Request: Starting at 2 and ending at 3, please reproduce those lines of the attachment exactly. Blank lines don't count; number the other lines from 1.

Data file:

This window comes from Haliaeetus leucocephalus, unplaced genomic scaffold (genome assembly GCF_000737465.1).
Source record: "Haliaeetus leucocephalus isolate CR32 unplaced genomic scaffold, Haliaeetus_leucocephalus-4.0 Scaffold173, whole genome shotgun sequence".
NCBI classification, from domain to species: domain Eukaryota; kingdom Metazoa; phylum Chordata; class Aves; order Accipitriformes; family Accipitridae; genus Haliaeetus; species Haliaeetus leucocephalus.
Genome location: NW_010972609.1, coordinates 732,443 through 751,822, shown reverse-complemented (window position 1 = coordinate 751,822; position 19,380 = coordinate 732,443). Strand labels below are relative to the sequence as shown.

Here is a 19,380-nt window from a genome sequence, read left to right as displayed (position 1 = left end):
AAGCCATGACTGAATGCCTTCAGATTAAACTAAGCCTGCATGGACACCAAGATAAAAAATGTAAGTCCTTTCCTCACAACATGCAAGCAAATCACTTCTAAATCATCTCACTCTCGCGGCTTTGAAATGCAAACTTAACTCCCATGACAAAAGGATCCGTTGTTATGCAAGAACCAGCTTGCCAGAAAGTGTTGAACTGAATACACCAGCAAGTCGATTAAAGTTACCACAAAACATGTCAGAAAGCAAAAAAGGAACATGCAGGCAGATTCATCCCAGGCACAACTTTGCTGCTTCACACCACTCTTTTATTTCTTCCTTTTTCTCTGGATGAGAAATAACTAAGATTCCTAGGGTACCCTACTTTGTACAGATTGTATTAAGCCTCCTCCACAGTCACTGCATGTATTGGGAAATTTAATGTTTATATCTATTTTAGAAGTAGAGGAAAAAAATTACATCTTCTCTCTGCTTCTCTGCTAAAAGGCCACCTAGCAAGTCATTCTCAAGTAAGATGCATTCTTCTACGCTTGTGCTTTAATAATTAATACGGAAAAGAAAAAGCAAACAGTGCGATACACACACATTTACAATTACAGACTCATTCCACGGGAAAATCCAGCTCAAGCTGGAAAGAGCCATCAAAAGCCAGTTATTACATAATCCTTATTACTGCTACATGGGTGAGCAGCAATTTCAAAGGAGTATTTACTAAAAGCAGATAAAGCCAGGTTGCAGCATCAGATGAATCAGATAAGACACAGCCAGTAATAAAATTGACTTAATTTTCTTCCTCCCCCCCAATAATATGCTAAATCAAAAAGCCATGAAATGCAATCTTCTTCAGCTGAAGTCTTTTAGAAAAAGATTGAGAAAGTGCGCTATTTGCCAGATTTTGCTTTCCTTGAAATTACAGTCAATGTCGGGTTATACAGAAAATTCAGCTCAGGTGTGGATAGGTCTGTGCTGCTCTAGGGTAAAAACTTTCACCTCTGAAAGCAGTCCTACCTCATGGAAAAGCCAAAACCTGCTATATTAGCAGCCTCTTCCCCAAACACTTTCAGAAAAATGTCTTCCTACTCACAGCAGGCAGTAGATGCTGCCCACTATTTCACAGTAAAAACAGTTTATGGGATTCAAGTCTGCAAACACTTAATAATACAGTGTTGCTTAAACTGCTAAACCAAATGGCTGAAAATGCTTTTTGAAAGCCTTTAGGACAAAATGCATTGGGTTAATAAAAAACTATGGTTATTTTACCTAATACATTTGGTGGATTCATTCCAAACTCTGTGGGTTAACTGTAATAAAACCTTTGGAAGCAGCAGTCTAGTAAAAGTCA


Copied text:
Source record: "Haliaeetus leucocephalus isolate CR32 unplaced genomic scaffold, Haliaeetus_leucocephalus-4.0 Scaffold173, whole genome shotgun sequence".
NCBI classification, from domain to species: domain Eukaryota; kingdom Metazoa; phylum Chordata; class Aves; order Accipitriformes; family Accipitridae; genus Haliaeetus; species Haliaeetus leucocephalus.